By Arunima Banerjee
(Reuters) - Delta Air Lines Inc topped estimates for quarterly profit and operating revenue Thursday as a rise in average fares trumped an almost 40 percent surge in fuel costs, pushing shares higher.
Delta said it flew 3.2 percent more paying customers in the quarter and both average fares and adjusted total unit revenue - a closely-watched industry measure which compares sales with flight capacity - increased 4.6 percent.
Given the additional fuel costs, however, the airline also said that it planned to cut less profitable flights in its new schedule for the second half of this year.
"With strong revenue momentum, an improving cost trajectory, and a reduction of 50-100 bps (basis points) of underperforming capacity from our fall schedule, we have positioned Delta to return to margin expansion by year end," Chief Executive Officer Ed Bastian said.
While that has bolstered airlines across the board, they are also facing the fallout of a more than doubling of crude oil prices since early 2016.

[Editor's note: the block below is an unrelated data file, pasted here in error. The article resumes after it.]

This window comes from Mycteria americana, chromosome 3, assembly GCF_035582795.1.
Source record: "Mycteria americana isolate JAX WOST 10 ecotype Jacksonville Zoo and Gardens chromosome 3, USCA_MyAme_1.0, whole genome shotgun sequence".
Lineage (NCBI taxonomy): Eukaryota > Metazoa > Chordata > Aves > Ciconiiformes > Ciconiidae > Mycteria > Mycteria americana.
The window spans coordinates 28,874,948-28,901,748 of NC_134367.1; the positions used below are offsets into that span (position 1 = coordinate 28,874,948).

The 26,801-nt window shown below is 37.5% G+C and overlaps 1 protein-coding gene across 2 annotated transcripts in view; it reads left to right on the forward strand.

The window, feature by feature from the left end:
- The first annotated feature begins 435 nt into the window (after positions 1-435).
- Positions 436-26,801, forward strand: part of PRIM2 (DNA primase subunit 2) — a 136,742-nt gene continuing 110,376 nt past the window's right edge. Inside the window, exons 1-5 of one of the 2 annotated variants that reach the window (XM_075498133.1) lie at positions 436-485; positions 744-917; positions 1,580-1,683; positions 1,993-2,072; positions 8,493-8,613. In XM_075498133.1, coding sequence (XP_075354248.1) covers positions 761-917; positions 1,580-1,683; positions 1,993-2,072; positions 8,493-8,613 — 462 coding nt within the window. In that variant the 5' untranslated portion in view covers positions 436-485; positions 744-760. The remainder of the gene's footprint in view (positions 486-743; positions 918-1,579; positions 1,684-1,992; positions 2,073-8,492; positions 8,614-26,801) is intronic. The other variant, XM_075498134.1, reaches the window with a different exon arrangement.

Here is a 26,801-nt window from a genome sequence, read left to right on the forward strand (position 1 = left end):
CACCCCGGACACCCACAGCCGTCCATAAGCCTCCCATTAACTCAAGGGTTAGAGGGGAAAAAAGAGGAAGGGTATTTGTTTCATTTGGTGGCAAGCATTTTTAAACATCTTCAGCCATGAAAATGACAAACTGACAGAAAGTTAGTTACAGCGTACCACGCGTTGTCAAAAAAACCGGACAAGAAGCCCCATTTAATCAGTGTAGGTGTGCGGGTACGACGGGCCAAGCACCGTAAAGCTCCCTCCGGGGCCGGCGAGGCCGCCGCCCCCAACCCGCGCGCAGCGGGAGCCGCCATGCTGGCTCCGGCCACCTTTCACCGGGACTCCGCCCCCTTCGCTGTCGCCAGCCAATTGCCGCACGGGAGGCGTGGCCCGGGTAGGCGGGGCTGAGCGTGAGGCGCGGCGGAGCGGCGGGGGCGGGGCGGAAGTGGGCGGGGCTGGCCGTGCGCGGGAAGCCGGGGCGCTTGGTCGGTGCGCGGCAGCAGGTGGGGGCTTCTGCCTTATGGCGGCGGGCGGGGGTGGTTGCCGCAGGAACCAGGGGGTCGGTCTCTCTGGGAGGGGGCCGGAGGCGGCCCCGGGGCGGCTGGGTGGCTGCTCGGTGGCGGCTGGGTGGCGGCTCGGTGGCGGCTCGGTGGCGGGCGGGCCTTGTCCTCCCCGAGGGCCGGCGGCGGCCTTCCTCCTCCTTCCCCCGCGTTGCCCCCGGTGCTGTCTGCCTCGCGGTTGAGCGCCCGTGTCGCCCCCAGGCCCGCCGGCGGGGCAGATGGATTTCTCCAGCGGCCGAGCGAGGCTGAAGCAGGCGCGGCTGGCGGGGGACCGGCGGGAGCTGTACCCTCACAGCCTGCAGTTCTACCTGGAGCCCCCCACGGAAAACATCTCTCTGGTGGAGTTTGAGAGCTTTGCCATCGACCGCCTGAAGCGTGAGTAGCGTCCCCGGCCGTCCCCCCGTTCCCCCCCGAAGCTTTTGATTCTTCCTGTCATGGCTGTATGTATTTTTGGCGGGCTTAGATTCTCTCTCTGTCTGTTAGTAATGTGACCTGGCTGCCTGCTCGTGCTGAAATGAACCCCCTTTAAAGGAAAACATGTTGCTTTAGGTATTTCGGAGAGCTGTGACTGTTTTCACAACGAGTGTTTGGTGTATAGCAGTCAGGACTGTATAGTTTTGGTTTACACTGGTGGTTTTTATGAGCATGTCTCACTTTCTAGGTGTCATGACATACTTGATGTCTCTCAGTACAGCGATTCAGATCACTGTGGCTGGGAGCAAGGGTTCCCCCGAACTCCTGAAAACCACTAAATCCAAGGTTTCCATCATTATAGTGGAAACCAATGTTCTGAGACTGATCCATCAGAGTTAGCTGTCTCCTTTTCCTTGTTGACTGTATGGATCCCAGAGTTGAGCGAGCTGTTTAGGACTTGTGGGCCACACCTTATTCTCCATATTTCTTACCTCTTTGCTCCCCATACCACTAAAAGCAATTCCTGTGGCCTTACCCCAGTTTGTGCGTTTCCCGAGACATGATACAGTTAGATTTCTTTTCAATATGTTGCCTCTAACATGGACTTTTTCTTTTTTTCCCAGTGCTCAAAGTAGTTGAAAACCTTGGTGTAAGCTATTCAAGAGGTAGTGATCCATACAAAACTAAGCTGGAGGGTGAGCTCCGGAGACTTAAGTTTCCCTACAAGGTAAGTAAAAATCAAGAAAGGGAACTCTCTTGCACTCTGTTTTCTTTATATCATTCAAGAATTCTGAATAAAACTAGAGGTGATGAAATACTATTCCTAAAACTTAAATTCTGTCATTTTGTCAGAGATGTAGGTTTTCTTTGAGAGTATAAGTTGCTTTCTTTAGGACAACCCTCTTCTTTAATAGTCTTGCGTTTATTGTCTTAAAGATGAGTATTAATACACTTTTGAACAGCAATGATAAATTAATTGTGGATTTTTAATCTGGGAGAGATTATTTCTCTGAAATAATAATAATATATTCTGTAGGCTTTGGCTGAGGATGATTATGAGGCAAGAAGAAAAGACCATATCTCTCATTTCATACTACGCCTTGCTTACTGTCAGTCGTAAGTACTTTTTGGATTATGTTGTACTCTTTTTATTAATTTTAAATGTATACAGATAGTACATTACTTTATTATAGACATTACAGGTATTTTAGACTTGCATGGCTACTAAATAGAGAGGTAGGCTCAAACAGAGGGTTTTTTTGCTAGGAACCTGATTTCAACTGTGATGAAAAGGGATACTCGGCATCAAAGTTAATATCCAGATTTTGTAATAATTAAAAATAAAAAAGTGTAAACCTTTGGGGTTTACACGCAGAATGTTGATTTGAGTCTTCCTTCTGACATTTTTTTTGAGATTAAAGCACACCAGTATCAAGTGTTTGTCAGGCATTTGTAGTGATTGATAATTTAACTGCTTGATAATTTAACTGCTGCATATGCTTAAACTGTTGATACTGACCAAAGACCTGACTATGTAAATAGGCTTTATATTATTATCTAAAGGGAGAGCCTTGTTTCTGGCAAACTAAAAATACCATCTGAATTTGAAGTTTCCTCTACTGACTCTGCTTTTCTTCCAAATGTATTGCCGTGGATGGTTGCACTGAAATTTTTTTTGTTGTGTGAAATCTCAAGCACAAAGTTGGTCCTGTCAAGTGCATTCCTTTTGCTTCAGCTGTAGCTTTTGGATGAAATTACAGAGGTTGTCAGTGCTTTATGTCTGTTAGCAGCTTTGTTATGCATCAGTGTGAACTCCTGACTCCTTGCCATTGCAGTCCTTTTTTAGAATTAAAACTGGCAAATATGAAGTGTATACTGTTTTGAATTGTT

The Atlanta-based airline reiterated it expected its fuel bill for the year to rise by $2 billion after a 38.8 percent jump in fuel costs in the second quarter.
Those costs prompted Delta to cut its full-year earnings forecast to a range of $5.35 to $5.70 per share from $6.35 to $6.70 per share, months after bigger rival American Airlines Group Inc also cut its full-year outlook.
Delta expects unit revenue to grow 3.5-5.5 percent in the third quarter. The company's board approved a 15 percent hike in dividend for the third quarter to 35 cents.
Delta's total operating revenue rose 9.6 percent to $11.78 billion in the quarter, beating analysts' estimate of $11.72 billion.
Up to Wednesday's close, the company's stock had fallen 11 percent this year.
(This story has not been edited by Business Standard staff and is auto-generated from a syndicated feed.)